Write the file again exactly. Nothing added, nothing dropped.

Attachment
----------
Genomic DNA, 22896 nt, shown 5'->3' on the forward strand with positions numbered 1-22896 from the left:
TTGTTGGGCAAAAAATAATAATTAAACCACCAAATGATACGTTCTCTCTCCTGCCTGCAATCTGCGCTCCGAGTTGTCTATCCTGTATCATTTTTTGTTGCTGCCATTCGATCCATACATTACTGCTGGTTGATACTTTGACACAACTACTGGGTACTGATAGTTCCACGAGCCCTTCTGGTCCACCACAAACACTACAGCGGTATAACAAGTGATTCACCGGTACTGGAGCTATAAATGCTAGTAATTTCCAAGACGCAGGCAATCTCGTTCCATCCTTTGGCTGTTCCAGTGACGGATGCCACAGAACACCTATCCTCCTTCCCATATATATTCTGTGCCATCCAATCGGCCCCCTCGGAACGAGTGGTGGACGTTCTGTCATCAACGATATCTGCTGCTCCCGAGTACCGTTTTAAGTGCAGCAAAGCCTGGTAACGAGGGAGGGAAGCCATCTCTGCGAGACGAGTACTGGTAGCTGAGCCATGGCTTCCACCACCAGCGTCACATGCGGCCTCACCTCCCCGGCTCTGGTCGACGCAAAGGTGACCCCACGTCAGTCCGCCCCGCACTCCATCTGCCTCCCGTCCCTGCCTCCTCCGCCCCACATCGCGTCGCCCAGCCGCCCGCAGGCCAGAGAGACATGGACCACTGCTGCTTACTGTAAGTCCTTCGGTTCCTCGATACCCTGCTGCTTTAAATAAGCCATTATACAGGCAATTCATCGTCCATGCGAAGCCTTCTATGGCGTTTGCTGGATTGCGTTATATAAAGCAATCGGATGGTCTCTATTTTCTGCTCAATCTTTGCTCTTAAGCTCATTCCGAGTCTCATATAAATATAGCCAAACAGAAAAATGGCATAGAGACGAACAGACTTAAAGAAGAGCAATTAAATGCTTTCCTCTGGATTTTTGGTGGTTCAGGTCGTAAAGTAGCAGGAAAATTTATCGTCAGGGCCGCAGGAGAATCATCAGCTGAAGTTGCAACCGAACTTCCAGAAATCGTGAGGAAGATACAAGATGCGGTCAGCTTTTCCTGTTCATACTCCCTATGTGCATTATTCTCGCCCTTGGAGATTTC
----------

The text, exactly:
Genomic DNA, 22896 nt, shown 5'->3' on the forward strand with positions numbered 1-22896 from the left:
TTGTTGGGCAAAAAATAATAATTAAACCACCAAATGATACGTTCTCTCTCCTGCCTGCAATCTGCGCTCCGAGTTGTCTATCCTGTATCATTTTTTGTTGCTGCCATTCGATCCATACATTACTGCTGGTTGATACTTTGACACAACTACTGGGTACTGATAGTTCCACGAGCCCTTCTGGTCCACCACAAACACTACAGCGGTATAACAAGTGATTCACCGGTACTGGAGCTATAAATGCTAGTAATTTCCAAGACGCAGGCAATCTCGTTCCATCCTTTGGCTGTTCCAGTGACGGATGCCACAGAACACCTATCCTCCTTCCCATATATATTCTGTGCCATCCAATCGGCCCCCTCGGAACGAGTGGTGGACGTTCTGTCATCAACGATATCTGCTGCTCCCGAGTACCGTTTTAAGTGCAGCAAAGCCTGGTAACGAGGGAGGGAAGCCATCTCTGCGAGACGAGTACTGGTAGCTGAGCCATGGCTTCCACCACCAGCGTCACATGCGGCCTCACCTCCCCGGCTCTGGTCGACGCAAAGGTGACCCCACGTCAGTCCGCCCCGCACTCCATCTGCCTCCCGTCCCTGCCTCCTCCGCCCCACATCGCGTCGCCCAGCCGCCCGCAGGCCAGAGAGACATGGACCACTGCTGCTTACTGTAAGTCCTTCGGTTCCTCGATACCCTGCTGCTTTAAATAAGCCATTATACAGGCAATTCATCGTCCATGCGAAGCCTTCTATGGCGTTTGCTGGATTGCGTTATATAAAGCAATCGGATGGTCTCTATTTTCTGCTCAATCTTTGCTCTTAAGCTCATTCCGAGTCTCATATAAATATAGCCAAACAGAAAAATGGCATAGAGACGAACAGACTTAAAGAAGAGCAATTAAATGCTTTCCTCTGGATTTTTGGTGGTTCAGGTCGTAAAGTAGCAGGAAAATTTATCGTCAGGGCCGCAGGAGAATCATCAGCTGAAGTTGCAACCGAACTTCCAGAAATCGTGAGGAAGATACAAGATGCGGTCAGCTTTTCCTGTTCATACTCCCTATGTGCATTATTCTCGCCCTTGGAGATTTC